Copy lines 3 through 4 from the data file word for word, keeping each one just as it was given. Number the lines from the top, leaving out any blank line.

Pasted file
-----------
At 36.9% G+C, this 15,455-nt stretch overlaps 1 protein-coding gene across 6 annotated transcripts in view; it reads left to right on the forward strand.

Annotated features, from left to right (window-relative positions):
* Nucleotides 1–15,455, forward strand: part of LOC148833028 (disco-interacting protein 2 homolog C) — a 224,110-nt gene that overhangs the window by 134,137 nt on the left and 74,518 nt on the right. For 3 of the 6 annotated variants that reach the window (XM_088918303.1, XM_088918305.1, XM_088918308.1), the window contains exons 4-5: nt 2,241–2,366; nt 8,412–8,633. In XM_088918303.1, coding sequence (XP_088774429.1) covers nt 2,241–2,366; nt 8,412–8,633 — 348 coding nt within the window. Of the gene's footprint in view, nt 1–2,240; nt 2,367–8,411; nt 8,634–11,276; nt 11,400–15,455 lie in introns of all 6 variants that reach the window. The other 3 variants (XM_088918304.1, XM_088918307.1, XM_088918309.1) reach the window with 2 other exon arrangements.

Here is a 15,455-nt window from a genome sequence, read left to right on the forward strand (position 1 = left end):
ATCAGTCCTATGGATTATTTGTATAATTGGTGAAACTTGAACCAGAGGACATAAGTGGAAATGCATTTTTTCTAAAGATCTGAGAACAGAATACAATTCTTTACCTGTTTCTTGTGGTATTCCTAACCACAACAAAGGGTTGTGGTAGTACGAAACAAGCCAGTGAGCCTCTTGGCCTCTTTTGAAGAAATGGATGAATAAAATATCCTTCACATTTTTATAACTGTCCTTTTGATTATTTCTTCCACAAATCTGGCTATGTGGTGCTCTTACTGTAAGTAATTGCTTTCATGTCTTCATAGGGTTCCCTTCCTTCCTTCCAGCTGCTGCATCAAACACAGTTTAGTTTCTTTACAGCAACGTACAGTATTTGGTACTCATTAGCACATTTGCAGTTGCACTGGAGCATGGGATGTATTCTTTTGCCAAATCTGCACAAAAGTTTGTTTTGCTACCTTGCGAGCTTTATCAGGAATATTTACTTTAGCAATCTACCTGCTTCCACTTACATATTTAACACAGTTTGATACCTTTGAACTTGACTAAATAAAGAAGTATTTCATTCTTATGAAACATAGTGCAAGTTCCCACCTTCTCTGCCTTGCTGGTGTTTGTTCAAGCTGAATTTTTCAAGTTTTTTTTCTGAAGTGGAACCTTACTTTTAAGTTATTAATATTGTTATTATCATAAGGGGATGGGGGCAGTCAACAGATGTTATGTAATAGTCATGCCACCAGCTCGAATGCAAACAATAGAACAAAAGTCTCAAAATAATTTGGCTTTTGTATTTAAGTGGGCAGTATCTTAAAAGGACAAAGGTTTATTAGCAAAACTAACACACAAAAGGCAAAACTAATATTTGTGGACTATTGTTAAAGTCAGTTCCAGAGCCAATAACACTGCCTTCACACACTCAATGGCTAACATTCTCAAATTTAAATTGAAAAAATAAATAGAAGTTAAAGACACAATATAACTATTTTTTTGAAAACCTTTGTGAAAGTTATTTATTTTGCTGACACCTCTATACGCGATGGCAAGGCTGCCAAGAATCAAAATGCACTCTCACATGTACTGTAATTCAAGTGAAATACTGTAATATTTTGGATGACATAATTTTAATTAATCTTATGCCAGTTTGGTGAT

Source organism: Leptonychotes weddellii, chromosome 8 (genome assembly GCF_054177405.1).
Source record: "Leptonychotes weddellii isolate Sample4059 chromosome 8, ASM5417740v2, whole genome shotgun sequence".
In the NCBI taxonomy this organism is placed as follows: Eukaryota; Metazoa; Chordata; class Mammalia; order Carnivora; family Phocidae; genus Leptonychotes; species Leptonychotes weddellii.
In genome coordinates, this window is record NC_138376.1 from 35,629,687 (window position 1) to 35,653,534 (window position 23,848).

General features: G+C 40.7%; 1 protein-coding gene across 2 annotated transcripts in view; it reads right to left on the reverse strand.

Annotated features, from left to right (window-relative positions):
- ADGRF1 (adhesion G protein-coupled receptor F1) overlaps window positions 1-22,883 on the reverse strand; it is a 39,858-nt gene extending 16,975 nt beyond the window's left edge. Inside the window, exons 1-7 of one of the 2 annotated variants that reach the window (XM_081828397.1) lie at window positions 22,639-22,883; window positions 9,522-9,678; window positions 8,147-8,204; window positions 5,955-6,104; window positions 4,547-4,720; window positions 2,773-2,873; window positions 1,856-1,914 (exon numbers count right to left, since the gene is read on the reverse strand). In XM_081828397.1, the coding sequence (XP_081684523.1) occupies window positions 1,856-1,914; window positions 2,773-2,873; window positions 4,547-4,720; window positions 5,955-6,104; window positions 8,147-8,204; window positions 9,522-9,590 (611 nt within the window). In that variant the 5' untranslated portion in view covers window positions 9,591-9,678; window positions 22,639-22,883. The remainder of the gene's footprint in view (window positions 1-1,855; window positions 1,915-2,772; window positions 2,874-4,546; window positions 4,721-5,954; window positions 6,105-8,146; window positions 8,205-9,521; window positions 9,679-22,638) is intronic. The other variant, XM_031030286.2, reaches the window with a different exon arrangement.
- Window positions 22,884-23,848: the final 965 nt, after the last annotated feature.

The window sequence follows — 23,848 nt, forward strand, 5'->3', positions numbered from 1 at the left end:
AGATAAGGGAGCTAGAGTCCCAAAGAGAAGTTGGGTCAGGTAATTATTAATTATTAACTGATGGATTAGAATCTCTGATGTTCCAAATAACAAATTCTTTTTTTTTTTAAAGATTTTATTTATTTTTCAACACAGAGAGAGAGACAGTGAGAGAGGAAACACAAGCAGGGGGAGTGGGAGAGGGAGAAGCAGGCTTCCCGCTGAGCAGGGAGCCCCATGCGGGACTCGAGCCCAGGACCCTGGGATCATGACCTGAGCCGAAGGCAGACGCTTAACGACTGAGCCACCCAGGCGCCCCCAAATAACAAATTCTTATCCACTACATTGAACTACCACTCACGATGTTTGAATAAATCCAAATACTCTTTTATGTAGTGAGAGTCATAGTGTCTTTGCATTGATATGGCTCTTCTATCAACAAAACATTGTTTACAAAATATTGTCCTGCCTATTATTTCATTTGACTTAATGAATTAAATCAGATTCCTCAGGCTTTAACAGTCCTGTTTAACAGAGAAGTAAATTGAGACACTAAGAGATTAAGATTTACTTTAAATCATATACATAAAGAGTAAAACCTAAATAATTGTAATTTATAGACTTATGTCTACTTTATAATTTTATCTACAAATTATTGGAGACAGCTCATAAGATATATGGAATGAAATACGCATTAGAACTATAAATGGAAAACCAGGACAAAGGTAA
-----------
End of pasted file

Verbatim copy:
* Nucleotides 1–15,455, forward strand: part of LOC148833028 (disco-interacting protein 2 homolog C) — a 224,110-nt gene that overhangs the window by 134,137 nt on the left and 74,518 nt on the right. For 3 of the 6 annotated variants that reach the window (XM_088918303.1, XM_088918305.1, XM_088918308.1), the window contains exons 4-5: nt 2,241–2,366; nt 8,412–8,633. In XM_088918303.1, coding sequence (XP_088774429.1) covers nt 2,241–2,366; nt 8,412–8,633 — 348 coding nt within the window. Of the gene's footprint in view, nt 1–2,240; nt 2,367–8,411; nt 8,634–11,276; nt 11,400–15,455 lie in introns of all 6 variants that reach the window. The other 3 variants (XM_088918304.1, XM_088918307.1, XM_088918309.1) reach the window with 2 other exon arrangements.

Here is a 15,455-nt window from a genome sequence, read left to right on the forward strand (position 1 = left end):